Mongolia – Rich in Governance Models

By Julian Dierkes

These days, the optimism regarding Mongolia’s development (economic, political, social) has turned into a disappointed consternation, “how could things go so wrong?”. Of course, the answer is mostly a domestic political one, but is also linked to commodity prices, etc. While we used to think of Mongolia as a soon-to-be-rich country, that is a little less clear now. Soon-to-be-rich in democracy, human development, etc. Those have all been topics for many posts on this blog and I will continue to return to these questions. But, inspired by a workshop in Bishkek bringing together Burmese, Kyrgyz, Mongolian, and Timorese participants, I am observing that Mongolia may well be rich in one unexpected commodity: mining governance models.

Governance Models

Here, I am primarily concerned with the nature and extent of government involvement in mining enterprises. More specifically, different levels and forms of government ownership, a limited view of governance, of course.

From a Canadian perspective (and it’s a very interesting conversation from this perspective at the workshop that got me writing this post), that is an odd concern under the broader rubric of governance models. Simplistically, there is no state ownership of mining enterprises in Canada. Of course, that could be a more complex discussion of First Nations involvement, and also public subsidies for mining in the tax code or in the unwelcome role of the public as an owner-of-last-resort when it comes to clean up of mining activities (see Giant Mine as an example, though not of ownership formally). Yet, as a simplistic statement, it probably works to say that the federal government does not act as an owner in mining enterprises.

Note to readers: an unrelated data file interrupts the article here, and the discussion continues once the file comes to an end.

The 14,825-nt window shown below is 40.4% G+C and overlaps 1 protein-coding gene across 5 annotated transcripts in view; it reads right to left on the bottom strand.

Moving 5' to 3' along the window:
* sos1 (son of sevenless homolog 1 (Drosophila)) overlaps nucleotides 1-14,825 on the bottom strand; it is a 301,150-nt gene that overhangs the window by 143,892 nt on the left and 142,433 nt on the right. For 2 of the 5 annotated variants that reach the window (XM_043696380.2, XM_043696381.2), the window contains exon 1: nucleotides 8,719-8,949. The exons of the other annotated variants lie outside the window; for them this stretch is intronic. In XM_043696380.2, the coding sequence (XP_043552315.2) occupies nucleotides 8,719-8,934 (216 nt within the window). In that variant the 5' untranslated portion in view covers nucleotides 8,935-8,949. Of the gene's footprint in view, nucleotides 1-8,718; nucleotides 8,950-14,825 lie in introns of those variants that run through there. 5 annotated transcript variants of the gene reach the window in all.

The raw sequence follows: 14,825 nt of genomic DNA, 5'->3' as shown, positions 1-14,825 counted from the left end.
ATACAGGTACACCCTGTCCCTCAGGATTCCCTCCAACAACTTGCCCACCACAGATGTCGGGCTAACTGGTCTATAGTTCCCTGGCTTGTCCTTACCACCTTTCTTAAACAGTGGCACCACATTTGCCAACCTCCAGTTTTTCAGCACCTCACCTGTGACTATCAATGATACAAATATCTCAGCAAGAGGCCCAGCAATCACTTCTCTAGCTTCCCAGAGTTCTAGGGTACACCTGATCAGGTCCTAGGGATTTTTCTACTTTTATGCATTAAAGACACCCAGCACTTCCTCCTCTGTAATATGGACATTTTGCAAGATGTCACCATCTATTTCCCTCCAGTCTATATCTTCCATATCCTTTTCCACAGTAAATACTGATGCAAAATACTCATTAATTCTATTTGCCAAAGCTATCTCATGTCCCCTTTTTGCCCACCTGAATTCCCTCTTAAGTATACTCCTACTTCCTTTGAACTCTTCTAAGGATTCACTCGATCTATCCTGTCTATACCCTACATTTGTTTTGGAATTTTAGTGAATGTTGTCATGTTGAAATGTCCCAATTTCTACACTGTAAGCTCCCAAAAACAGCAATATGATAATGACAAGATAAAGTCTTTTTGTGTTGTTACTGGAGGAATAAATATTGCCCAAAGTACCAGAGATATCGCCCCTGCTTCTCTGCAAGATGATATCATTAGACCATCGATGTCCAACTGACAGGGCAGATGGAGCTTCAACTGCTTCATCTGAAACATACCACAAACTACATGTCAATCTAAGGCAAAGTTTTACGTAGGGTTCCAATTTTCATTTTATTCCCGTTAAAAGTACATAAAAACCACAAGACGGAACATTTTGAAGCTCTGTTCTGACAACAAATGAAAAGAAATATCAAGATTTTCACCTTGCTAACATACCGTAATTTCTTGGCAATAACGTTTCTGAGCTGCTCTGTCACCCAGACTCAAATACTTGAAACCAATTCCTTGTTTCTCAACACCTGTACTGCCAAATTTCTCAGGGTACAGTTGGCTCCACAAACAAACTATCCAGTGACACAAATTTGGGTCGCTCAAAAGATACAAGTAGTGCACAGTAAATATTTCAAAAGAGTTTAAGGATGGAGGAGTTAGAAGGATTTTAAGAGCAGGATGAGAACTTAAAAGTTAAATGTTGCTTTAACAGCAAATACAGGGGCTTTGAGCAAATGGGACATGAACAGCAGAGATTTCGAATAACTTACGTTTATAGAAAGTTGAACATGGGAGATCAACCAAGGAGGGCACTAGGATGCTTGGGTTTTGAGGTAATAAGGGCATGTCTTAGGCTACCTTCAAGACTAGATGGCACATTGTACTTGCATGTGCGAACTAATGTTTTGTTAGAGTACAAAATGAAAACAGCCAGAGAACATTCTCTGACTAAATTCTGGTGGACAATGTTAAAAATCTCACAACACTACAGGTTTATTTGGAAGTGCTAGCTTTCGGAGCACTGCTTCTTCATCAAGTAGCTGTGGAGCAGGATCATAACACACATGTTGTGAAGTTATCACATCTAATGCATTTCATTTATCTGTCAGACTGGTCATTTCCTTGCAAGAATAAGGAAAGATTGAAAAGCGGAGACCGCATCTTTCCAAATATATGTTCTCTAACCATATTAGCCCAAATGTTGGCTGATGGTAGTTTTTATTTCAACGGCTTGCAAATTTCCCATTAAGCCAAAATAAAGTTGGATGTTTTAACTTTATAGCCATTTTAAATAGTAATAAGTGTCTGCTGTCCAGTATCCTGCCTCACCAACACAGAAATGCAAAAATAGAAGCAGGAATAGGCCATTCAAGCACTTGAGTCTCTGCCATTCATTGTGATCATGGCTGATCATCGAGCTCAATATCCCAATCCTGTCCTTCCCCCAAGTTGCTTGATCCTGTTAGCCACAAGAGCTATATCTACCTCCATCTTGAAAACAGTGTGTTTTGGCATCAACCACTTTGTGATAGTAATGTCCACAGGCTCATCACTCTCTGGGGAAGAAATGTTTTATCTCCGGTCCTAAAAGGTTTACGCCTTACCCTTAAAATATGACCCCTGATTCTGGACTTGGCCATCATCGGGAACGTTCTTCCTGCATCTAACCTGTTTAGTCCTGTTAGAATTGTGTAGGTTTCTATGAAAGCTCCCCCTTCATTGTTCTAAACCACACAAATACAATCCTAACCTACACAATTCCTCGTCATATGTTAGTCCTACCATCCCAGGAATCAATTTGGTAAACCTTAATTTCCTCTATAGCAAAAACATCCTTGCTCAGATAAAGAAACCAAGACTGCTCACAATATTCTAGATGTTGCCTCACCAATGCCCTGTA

Mongolia

If we think about mining governance as including different levels of involvement of the government, I would claim, Mongolia is rich in different models that are all operating at once.

What I mean is that the mining industry in Mongolia includes companies that

  • are fully privately held, that include some level of government ownership, and fully government-owned mines.
  • are operated directly by the state, or owned by a state holding company.